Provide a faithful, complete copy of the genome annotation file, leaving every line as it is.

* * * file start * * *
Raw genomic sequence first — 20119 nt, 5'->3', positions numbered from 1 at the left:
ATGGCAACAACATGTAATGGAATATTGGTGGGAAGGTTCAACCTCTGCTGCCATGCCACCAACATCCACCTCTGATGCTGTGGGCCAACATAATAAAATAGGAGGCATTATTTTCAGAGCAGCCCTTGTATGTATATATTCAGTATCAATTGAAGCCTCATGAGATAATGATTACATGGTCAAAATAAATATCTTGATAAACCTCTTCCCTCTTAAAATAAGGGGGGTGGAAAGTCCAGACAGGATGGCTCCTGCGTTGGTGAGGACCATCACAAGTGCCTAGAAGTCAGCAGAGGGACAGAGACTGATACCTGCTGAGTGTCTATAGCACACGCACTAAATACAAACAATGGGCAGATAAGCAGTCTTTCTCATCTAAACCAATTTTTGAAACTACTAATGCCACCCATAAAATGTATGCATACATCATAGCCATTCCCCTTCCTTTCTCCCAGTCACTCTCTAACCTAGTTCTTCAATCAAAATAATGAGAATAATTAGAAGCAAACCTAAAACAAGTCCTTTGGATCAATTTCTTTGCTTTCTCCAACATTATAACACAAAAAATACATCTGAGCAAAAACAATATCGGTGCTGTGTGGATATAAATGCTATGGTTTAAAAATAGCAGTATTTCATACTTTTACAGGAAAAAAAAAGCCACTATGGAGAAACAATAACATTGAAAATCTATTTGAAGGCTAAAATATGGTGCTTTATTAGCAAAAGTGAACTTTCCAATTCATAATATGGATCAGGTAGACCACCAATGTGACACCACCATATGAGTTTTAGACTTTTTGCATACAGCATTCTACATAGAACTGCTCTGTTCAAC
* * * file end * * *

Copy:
Raw genomic sequence first — 20119 nt, 5'->3', positions numbered from 1 at the left:
ATGGCAACAACATGTAATGGAATATTGGTGGGAAGGTTCAACCTCTGCTGCCATGCCACCAACATCCACCTCTGATGCTGTGGGCCAACATAATAAAATAGGAGGCATTATTTTCAGAGCAGCCCTTGTATGTATATATTCAGTATCAATTGAAGCCTCATGAGATAATGATTACATGGTCAAAATAAATATCTTGATAAACCTCTTCCCTCTTAAAATAAGGGGGGTGGAAAGTCCAGACAGGATGGCTCCTGCGTTGGTGAGGACCATCACAAGTGCCTAGAAGTCAGCAGAGGGACAGAGACTGATACCTGCTGAGTGTCTATAGCACACGCACTAAATACAAACAATGGGCAGATAAGCAGTCTTTCTCATCTAAACCAATTTTTGAAACTACTAATGCCACCCATAAAATGTATGCATACATCATAGCCATTCCCCTTCCTTTCTCCCAGTCACTCTCTAACCTAGTTCTTCAATCAAAATAATGAGAATAATTAGAAGCAAACCTAAAACAAGTCCTTTGGATCAATTTCTTTGCTTTCTCCAACATTATAACACAAAAAATACATCTGAGCAAAAACAATATCGGTGCTGTGTGGATATAAATGCTATGGTTTAAAAATAGCAGTATTTCATACTTTTACAGGAAAAAAAAAGCCACTATGGAGAAACAATAACATTGAAAATCTATTTGAAGGCTAAAATATGGTGCTTTATTAGCAAAAGTGAACTTTCCAATTCATAATATGGATCAGGTAGACCACCAATGTGACACCACCATATGAGTTTTAGACTTTTTGCATACAGCATTCTACATAGAACTGCTCTGTTCAAC